Last week BC's Ministry of Environment announced "significant progress" has been made in the last year to mitigate and remediate the impacts of the spill. In a press release the province lists the containment of tailings, water treatment, and the protection of fish as "complete or suitably initiated."

Environment Minister Mark Polak said although "full environmental remediation will take years" the mine's work has been "truly impressive."

But fisheries biologist and Likely resident Richard Holmes said he finds that self-congratulatory attitude from the mine and the government "insulting."

Fisheries biologist Richard Holmes near his home in Likely, BC. Photo by the author

"They've certainly accomplished some things. Hazeltine Creek has been somewhat cleaned up," he said, adding flatly: "It looks like a pretty ditch now."

"But unfortunately it's going to be used as a pretty ditch for a couple of years to transport waste water and it's not going to be used for fish habitat for at least two years."

"They may be happy, but for people who live here it's not what we envisioned at all," he said.

Holmes said he feels the community deserves better, from both the mine and the government.

"We have to keep stressing to the company and the government that they can't shortcut this remediation. Unfortunately the mining company has a mindset of bottom line: what can we do as fast as we can for the least amount of money. That has to stop."

"The world is watching us," Holmes said.

Kanahus Manuel, an Indigenous activist and member of the Secwepemc First Nation, said she participated in four different site visits over the last year and that "no significant type of cleanup has taken place at any of the sites."

"I've witnessed with my own eyes that there is no significant clean up," she said. "There is still crusted tailings on what used to be the forest floor. They've made a man-made channel on what used to be the Hazeltine Creek but those sediment ponds are not working, it's still spewing toxic tailings into Quesnel Lake. It's very distressing to us salmon people."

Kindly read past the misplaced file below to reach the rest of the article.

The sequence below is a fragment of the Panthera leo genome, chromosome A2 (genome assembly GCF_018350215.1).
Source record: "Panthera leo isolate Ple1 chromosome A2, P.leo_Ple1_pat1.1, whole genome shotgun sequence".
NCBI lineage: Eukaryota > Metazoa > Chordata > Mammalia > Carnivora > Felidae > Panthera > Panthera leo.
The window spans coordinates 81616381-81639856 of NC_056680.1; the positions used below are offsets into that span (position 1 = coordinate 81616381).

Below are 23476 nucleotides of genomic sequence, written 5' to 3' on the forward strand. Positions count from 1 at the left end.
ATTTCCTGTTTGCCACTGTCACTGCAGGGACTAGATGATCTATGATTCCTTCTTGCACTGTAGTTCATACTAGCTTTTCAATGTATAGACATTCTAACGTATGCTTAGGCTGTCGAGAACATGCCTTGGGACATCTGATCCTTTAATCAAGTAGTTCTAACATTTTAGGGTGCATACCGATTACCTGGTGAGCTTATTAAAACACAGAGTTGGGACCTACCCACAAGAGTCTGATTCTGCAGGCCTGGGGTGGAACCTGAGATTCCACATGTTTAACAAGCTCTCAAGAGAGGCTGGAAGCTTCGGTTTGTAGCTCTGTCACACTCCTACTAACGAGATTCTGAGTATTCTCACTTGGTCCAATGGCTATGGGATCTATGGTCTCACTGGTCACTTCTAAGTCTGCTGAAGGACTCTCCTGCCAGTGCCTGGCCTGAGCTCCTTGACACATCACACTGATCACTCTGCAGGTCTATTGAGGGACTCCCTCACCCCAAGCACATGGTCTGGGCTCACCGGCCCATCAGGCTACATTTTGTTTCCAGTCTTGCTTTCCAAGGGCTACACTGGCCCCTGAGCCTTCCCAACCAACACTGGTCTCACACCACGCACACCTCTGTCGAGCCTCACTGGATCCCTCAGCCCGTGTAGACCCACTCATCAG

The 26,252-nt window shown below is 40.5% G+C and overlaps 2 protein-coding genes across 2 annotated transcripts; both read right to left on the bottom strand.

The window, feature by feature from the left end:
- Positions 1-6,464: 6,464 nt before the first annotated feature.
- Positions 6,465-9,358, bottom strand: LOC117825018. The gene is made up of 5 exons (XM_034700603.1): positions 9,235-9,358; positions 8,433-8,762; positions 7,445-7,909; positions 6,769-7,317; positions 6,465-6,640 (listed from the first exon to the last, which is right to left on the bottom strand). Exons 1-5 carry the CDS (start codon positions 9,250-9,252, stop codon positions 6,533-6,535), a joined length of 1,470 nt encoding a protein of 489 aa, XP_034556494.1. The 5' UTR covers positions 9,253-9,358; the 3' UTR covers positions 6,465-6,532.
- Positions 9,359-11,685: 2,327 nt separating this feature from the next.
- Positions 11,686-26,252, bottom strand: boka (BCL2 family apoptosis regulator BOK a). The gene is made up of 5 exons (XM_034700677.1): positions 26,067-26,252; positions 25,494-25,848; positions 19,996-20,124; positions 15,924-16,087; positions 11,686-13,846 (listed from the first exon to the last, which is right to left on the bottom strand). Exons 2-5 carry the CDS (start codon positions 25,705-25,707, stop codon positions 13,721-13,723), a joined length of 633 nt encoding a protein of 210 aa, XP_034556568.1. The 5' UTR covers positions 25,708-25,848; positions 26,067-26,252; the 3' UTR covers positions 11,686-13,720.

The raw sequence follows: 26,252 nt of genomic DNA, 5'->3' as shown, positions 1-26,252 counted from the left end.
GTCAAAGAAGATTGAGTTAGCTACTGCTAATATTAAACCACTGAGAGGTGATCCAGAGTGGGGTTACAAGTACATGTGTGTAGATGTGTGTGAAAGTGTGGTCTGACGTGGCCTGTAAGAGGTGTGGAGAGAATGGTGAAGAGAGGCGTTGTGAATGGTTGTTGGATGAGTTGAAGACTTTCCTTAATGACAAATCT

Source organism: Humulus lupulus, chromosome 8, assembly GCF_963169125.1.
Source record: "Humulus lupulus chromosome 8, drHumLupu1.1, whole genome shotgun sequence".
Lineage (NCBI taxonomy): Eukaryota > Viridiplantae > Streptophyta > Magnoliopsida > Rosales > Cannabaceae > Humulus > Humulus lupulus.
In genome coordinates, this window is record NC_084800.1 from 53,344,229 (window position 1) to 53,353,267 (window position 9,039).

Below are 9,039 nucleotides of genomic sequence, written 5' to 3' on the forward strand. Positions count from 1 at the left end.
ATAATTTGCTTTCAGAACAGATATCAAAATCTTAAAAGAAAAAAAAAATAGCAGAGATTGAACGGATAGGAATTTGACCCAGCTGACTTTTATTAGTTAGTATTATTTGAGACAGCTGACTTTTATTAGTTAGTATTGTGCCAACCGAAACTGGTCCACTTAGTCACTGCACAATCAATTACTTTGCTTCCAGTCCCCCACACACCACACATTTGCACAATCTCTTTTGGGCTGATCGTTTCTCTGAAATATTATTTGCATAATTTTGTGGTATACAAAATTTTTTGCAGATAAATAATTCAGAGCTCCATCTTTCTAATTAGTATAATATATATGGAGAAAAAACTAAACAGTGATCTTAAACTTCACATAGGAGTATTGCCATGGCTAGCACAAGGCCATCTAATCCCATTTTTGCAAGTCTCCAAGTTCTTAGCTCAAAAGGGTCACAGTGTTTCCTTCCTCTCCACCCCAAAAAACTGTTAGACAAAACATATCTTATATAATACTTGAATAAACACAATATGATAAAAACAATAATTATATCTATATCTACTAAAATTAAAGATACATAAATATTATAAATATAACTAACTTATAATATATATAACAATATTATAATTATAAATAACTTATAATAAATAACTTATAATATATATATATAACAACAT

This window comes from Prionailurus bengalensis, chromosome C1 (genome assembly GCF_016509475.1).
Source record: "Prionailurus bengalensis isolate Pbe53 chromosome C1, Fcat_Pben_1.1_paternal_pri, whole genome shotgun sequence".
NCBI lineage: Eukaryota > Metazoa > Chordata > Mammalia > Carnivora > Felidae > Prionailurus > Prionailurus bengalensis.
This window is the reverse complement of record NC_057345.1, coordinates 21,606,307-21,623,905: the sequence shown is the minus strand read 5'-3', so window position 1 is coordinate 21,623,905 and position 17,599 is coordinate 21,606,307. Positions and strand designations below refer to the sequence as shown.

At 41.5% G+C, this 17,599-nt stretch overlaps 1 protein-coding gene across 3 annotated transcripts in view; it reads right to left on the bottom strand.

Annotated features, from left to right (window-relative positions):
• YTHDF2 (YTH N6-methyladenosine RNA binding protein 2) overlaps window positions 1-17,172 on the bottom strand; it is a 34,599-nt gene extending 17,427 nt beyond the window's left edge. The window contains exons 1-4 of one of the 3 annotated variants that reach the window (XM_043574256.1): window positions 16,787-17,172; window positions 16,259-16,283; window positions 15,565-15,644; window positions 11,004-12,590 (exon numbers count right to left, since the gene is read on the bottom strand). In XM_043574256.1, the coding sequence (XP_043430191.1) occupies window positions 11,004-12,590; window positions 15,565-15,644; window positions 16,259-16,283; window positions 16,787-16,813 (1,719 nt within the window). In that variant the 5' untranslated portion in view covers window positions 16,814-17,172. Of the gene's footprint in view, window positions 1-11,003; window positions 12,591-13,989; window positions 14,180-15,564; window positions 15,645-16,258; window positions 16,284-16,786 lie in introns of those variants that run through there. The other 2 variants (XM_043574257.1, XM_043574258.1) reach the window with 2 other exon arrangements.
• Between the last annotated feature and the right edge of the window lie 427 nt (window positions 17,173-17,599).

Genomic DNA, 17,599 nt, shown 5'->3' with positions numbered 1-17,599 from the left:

She added it was "very irresponsible" for the province to give permission to the mine to partially restart operations last month. "Mount Polley is still under investigation and they haven't cleaned up this disaster."

"They're getting away with it."

VICE Canada reached out to Lyn Anglin, Imperial Metals' Chief Scientific Officer, for comment but did not hear back by time of publication.

Local residents Gary and Peggy Zorn, who run an eco-tourism and grizzly-watching business in Likely, said they feel the Mount Polley spill cleanup has been mostly superficial.

"They've taken care of the aesthetics," she said. "Things look OK but they haven't dealt with the environmental mess."

"They talk about the cleanup that has been done. They've cleaned up the surface but there's a lot of other stuff that hasn't been done. They'll never get [the mine waste] out of the lake so you can hardly call that a cleanup."

Gary added, "All we're saying is, 'Hey, you guys created the mess. At least make an effort to straighten it out and not just what looks nice along the road.'"

Another couple, Greg and Ingrid Ritson who live on water from Quesnel River that drains directly from the lake, said they were relying on bottled water the mine was providing to them and other families in the area. But the mine cancelled that water delivery program in May.

Author Carol Linnitt at the base of the rebuilt Hazeltine Creek bed. Photo by Farhan Umedaly

"I think water's one of the biggest issues we've got to deal with," Greg Ritson said.

Ritson said he and his wife shower in water they draw from the lake and the effects of doing so worry him.

"You've got to watch," he said. "You will find if you shower every day, you will get dry spots, like I've never had in my life."

"But there's lots of people here who have horrendous problems: breaking out in skin rashes and stuff that they've never, ever had. And nobody can tell you why."

Ritson said the initial water bans warned people not to drink or bathe in the water and to keep their pets away. Now he said the community has been told the water is safe to bathe in.

"Where did they come up with that?"

"If you ask what are the long-term effects of the chemicals in the water, they'll say 'Oh, they're fine,'" he said. "But if they're fine why couldn't we drink them? There seems to be an imbalance there."

Quesnel River cloudy with sediment, March 2015. Photo by the author

Follow Carol on Twitter.